"I think we were the victim of Marvel's success with more cartoon-y superhero movies. There was a strong desire to keep some of that cartoon element in our movie, but I really wanted it to be dark and I think most Punisher fans did too. But people hadn't really cracked the idea that a comic book movie didn't have to look like a comic book yet. Without trying to toot my own horn, I feel like I was very instrumental in fighting for more realistic version of The Punisher. I remember bringing in Tim Bradstreet's very dark comic book covers to production meetings and saying this is what we have to make the movie look like. I won some of those battles and I lost others because there really was no precedent. It was a product of its time. There was no Dark Knight for these guys to lean on, so I'm happy that I got as much dark realism into the movie. All that said, I still think the fight that Kevin Nash and I put together set to opera music is a really entertaining piece of work."
"I'd been talking about my vision of The Punisher for years, and I finally hit on the idea of a short film that could show people my ideas. Then it became about finding the perfect guys to bring that vision to life, for me, the ideal guy was Phil Joanou. I happened to have met him a few months prior to landing on this idea, so he was the first guy I called. He really got on board. Chad St. John wrote my favorite script I've ever read called Motor City, which was basically a 100 page action film with no dialogue. It was a piece of brilliance, so we hatched what became Dirty Laundry, which was very satisfying because I didn't have to explain very much what I was talking about. We all liked the same stuff, had the same reference points and it was a great lesson for me. The success of it was vindicating. It felt good that my version of the character resonated with people."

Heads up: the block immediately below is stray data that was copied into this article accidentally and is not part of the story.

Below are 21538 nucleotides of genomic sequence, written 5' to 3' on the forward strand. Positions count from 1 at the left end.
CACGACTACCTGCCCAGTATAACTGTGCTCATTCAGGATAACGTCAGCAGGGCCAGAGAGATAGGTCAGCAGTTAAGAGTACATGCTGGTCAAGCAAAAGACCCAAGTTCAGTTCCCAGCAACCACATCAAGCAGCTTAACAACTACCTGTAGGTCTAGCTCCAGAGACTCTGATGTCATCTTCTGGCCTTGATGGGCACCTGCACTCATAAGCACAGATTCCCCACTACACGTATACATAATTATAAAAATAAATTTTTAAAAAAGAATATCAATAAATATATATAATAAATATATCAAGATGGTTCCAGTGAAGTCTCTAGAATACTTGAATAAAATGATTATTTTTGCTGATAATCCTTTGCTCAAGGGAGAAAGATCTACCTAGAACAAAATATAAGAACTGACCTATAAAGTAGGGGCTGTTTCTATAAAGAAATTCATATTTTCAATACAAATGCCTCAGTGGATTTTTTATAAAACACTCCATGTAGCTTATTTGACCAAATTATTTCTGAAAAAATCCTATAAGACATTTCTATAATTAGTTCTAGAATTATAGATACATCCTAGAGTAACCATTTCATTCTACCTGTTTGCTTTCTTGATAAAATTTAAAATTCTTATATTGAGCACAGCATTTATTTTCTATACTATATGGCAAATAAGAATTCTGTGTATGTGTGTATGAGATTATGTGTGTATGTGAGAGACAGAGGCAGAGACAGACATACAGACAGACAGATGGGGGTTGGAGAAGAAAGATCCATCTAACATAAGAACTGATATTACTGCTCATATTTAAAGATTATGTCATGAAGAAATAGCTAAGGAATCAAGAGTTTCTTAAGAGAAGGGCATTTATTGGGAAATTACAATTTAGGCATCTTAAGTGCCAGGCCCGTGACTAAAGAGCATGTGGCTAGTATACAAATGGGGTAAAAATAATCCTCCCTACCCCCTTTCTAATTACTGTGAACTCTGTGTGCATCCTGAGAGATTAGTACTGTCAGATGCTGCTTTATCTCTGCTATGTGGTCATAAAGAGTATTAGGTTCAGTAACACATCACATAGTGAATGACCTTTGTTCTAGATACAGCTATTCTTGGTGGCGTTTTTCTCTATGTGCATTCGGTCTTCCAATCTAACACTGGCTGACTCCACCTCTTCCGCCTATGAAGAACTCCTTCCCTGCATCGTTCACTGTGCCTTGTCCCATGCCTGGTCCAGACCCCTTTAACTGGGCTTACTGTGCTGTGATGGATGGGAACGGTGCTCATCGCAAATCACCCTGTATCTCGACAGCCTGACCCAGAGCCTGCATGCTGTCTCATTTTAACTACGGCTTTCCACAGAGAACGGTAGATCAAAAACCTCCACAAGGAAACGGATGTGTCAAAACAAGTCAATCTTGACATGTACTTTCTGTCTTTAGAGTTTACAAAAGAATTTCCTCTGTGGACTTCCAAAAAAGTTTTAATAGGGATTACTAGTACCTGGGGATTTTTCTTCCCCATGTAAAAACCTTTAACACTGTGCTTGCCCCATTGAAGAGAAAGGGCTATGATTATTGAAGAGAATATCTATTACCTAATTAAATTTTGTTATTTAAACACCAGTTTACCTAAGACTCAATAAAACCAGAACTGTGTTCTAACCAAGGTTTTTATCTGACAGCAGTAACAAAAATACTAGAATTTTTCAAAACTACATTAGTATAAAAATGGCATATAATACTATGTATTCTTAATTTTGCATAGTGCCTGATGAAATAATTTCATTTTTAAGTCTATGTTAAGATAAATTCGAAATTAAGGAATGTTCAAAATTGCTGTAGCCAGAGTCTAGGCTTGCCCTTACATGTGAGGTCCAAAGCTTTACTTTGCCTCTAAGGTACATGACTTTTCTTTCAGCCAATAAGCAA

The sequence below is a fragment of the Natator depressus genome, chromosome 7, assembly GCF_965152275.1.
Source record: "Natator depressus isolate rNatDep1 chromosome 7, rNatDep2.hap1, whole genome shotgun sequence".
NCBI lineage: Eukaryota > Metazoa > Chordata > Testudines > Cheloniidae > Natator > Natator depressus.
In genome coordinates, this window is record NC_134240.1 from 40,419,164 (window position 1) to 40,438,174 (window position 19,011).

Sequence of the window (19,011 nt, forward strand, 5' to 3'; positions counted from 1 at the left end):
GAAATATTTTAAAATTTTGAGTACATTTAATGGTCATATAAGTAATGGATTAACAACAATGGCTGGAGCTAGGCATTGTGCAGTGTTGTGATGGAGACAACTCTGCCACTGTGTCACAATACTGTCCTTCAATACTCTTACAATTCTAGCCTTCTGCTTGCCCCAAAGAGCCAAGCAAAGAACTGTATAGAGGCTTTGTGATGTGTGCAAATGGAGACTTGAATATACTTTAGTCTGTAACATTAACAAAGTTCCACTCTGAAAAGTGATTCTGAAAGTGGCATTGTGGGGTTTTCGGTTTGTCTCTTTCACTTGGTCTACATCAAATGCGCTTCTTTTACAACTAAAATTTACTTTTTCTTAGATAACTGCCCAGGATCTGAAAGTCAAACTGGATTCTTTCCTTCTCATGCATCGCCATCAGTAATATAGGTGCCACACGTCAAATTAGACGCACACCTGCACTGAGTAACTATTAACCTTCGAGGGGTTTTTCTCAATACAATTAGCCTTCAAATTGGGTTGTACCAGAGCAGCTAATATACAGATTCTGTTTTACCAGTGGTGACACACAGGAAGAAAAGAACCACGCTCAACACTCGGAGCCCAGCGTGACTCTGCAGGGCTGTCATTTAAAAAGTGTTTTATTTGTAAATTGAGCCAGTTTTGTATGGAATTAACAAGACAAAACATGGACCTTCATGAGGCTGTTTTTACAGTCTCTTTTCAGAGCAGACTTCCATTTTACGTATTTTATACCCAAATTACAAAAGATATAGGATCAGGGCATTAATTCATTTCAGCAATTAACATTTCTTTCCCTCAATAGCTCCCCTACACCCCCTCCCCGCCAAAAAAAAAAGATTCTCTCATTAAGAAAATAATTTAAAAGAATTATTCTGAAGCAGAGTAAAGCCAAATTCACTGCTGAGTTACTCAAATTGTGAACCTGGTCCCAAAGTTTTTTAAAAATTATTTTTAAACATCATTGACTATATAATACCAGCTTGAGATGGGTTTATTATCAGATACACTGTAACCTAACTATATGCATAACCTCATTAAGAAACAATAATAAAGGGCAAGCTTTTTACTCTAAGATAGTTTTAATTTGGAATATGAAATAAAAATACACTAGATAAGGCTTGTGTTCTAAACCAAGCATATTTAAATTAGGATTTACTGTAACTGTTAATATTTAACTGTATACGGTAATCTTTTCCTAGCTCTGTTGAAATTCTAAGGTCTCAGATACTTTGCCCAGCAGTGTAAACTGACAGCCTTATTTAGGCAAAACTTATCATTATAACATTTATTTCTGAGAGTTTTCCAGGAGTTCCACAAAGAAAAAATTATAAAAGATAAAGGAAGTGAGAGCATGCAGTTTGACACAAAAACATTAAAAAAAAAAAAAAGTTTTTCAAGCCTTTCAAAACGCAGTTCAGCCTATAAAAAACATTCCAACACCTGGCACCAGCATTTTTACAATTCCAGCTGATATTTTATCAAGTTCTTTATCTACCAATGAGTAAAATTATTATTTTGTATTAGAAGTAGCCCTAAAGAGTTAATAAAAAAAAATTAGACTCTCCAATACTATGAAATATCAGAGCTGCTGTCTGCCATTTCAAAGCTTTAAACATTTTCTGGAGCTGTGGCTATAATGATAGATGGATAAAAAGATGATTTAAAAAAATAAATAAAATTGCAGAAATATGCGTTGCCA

"It was sort of my farewell to the character. I just wanted to get that out."
"I feel like I've played a true version of the character already. That's why I did Dirty Laundry. I wanted to create something that was truer to my own vision of what that could be. I feel like I put that out there. It was really well received. I hope that The Punisher will continue. I hope they get an idea of what it can be and how to make it successful. I hope that they use that short film as a template for how to make it truer to what that character is. I said what I wanted to say with that guy. I don't think I ever really was the perfect Frank Castle. I look at him as Italian. A guy who, I guess I'm the right age now, but I would see him as a weathered guy. My body is not quite perfect for Frank. I would see Frank as more of a square jawed, lock-jawed kind of guy. I don't know who it would be. I think you'd need an unknown to play Frank. He’s really the ideal asshole!"